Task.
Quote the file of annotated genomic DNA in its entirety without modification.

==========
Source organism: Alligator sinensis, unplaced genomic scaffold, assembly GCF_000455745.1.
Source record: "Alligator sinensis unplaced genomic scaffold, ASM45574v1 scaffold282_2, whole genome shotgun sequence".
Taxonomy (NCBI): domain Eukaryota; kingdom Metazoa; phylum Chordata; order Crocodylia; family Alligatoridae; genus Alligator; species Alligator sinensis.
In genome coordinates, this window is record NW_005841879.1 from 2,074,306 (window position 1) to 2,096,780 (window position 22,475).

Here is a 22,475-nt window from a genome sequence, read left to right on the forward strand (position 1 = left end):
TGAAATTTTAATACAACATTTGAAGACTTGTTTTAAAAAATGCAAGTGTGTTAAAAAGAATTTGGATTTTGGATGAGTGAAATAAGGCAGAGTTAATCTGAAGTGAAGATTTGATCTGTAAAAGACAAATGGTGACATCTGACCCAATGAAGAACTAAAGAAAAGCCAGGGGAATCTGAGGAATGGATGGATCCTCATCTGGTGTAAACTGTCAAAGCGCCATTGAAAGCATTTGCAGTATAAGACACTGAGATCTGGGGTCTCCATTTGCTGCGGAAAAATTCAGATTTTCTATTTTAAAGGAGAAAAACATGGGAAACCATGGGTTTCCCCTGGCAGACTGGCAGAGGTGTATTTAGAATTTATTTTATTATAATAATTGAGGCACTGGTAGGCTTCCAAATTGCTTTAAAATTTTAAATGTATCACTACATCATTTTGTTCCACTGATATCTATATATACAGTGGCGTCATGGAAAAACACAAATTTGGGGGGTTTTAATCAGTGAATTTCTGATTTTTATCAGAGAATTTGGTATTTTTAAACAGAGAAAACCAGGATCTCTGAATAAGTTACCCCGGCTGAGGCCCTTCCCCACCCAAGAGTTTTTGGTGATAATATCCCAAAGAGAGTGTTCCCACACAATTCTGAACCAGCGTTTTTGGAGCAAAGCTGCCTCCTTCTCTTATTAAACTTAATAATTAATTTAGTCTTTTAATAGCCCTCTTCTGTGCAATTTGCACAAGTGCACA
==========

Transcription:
Source organism: Alligator sinensis, unplaced genomic scaffold, assembly GCF_000455745.1.
Source record: "Alligator sinensis unplaced genomic scaffold, ASM45574v1 scaffold282_2, whole genome shotgun sequence".
Taxonomy (NCBI): domain Eukaryota; kingdom Metazoa; phylum Chordata; order Crocodylia; family Alligatoridae; genus Alligator; species Alligator sinensis.
In genome coordinates, this window is record NW_005841879.1 from 2,074,306 (window position 1) to 2,096,780 (window position 22,475).

Here is a 22,475-nt window from a genome sequence, read left to right on the forward strand (position 1 = left end):
TGAAATTTTAATACAACATTTGAAGACTTGTTTTAAAAAATGCAAGTGTGTTAAAAAGAATTTGGATTTTGGATGAGTGAAATAAGGCAGAGTTAATCTGAAGTGAAGATTTGATCTGTAAAAGACAAATGGTGACATCTGACCCAATGAAGAACTAAAGAAAAGCCAGGGGAATCTGAGGAATGGATGGATCCTCATCTGGTGTAAACTGTCAAAGCGCCATTGAAAGCATTTGCAGTATAAGACACTGAGATCTGGGGTCTCCATTTGCTGCGGAAAAATTCAGATTTTCTATTTTAAAGGAGAAAAACATGGGAAACCATGGGTTTCCCCTGGCAGACTGGCAGAGGTGTATTTAGAATTTATTTTATTATAATAATTGAGGCACTGGTAGGCTTCCAAATTGCTTTAAAATTTTAAATGTATCACTACATCATTTTGTTCCACTGATATCTATATATACAGTGGCGTCATGGAAAAACACAAATTTGGGGGGTTTTAATCAGTGAATTTCTGATTTTTATCAGAGAATTTGGTATTTTTAAACAGAGAAAACCAGGATCTCTGAATAAGTTACCCCGGCTGAGGCCCTTCCCCACCCAAGAGTTTTTGGTGATAATATCCCAAAGAGAGTGTTCCCACACAATTCTGAACCAGCGTTTTTGGAGCAAAGCTGCCTCCTTCTCTTATTAAACTTAATAATTAATTTAGTCTTTTAATAGCCCTCTTCTGTGCAATTTGCACAAGTGCACA